The following article was written back in 2011 as a guest post for Design Kompany, a studio I met through Processed Identity, and one that shares my love for exploring the creative process. I was reminded of the post when I discovered a quote from it appears in the recently released book The Four Lenses of Innovation: A Power Tool for Creative Thinking by Rowan Gibson.
“The creative process is chaos wrapped around structure and held together by a sprinkle of magic dust.”
You can find out more about Rowan’s book here.
Design Kompany recently rebooted their site and the original post no longer appears, so I am sharing it here.
The Process of Imagination, Analysis and Action
The creative process involves tangible actions juxtaposed with the intangible mystery of creativity. It often suffers under a linear approach and blossoms when you dare to ask “why don’t we try . . .” It’s what makes something more than just an idea. It offers a result via the marriage of imagination, analysis, and action.
For twenty-five years, I have been involved in logo design. For the last year, I have also run Processed Identity that showcases the creative processes of other logo designers—sixteen to date. My intentions with the site were to understand better the creative process, improve my own and increase awareness about the value it provides.
After all this time, I have learned that the creative process does not look like this:
In fact, the creative process of logo design truly is impossible to diagram, although many of us try to put our clients more at ease with it. It can’t really be put into distinct phases although many of us also try to do this in hopes that potential clients will feel more comfortable investing their time and money. In truth, I have found that the creative process requires a leap of faith from everyone involved. Its elusive nature manages to move a project forward, backward and sideways simultaneously.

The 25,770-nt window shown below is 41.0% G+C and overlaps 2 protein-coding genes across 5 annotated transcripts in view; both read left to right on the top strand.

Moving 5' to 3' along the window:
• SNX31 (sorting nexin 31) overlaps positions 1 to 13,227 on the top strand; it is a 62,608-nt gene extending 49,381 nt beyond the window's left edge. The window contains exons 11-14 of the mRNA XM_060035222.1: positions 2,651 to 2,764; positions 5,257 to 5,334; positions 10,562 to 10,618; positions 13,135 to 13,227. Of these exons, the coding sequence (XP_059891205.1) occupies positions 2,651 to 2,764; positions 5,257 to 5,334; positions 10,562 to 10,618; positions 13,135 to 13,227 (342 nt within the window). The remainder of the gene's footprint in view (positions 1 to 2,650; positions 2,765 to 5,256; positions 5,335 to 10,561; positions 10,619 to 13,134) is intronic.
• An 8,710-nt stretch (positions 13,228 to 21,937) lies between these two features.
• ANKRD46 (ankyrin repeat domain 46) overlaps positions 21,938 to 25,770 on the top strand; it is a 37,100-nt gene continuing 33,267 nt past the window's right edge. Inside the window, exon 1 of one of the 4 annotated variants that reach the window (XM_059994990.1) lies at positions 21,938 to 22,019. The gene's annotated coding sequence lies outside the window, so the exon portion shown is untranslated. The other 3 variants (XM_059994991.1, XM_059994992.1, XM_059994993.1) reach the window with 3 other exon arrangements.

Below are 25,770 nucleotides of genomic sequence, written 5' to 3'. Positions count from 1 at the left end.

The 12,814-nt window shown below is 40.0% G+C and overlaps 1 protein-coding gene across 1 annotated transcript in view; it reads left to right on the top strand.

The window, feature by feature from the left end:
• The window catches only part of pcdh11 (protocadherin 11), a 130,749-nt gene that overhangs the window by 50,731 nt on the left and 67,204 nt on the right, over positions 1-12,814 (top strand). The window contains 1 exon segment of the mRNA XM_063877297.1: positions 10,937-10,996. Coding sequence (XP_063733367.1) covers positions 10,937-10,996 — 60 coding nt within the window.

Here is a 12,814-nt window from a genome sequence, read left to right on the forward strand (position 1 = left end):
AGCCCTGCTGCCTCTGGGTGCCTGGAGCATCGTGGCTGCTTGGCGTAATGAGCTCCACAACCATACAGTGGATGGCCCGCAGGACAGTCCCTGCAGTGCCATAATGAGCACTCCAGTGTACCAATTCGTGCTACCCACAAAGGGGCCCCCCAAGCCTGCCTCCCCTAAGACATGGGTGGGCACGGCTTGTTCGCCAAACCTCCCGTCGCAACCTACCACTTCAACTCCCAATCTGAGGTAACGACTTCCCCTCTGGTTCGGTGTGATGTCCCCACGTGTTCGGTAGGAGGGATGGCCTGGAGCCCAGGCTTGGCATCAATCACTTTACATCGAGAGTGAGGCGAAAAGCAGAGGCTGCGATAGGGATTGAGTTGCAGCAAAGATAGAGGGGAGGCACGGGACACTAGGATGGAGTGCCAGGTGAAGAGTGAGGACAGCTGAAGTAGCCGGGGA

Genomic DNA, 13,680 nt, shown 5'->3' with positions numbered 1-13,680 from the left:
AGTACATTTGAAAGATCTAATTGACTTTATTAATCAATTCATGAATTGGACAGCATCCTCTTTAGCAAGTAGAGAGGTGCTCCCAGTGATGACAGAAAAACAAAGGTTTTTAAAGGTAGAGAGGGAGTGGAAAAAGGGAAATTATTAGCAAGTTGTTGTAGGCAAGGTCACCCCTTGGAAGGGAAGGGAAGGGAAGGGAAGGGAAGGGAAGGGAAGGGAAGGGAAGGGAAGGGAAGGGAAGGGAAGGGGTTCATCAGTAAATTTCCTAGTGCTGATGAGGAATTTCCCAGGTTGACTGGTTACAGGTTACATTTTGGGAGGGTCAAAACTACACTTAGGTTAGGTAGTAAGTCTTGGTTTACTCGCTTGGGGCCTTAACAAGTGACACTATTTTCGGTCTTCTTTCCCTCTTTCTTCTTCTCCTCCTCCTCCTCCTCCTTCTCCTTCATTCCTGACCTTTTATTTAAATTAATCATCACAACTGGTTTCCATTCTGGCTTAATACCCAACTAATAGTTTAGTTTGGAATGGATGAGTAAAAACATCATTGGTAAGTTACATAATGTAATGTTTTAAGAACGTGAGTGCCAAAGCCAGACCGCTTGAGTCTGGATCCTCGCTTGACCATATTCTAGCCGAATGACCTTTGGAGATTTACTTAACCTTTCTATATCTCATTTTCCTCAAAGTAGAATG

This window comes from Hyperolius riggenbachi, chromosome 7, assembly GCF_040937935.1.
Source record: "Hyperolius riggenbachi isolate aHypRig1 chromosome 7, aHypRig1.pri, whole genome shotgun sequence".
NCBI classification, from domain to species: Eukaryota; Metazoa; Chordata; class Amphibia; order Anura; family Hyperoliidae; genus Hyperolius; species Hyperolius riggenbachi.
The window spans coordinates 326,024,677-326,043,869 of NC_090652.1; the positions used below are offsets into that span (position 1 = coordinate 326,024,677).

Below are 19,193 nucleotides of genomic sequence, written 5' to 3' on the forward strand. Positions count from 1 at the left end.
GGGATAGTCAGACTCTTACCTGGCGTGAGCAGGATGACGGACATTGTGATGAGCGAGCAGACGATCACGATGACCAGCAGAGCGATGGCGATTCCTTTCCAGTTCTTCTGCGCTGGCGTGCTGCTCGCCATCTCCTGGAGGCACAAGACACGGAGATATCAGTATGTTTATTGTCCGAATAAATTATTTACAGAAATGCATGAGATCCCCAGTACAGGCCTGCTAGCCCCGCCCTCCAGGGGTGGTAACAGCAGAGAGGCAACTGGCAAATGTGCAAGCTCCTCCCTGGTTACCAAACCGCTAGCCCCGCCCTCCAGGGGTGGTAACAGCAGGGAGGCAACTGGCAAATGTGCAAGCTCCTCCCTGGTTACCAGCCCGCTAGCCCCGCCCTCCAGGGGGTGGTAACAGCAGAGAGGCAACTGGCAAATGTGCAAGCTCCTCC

The creative process is chaos wrapped around structure and held together by a sprinkle of magic dust.”
The studies on Processed Identity show that while all designers approach projects in a unique way, the creative process—the time spent reading, writing, having conversations, organizing, editing, prioritizing, mind mapping, creating mood boards, sketching—is essential to developing a deep understanding of a client’s needs. It’s what inspires and enables us to create something beyond the generic and adequate. In my experience as a logo designer, the creative process has proven to be my most valuable tool. It’s also crucial to a wide range of other disciplines including science, philosophy, architecture, art and writing.
We have all experienced occasions where it is evident the creative process has been minimized. It’s not difficult to recall poor user interfaces, cliché solutions, and ideas executed with seemingly little thought as to how the end user will engage with them. In contrast, by embracing and investing in the creative process, it’s possible to create moments of joy, satisfaction, and delight.
It is unfortunate that the creative process is constantly in need of protection from budget cuts, deadlines and non-believers. It seems to be the first corner cut. You need clay to make bricks*. It takes time, energy, dedication, and the willingness to build, knock down and build again (over and over).
I have learned that I best serve my customers by looking at the logo as merely a by-product of the creative process. I have also learned that protecting the creative process is essential and non-negotiable.
*Paraphrased from: “Data! Data! Data!” he cried impatiently, “I cannot make bricks without clay!”, The Adventures of Sherlock Holmes, The Adventure of the Copper Beeches, Sir Arthur Conan Doyle.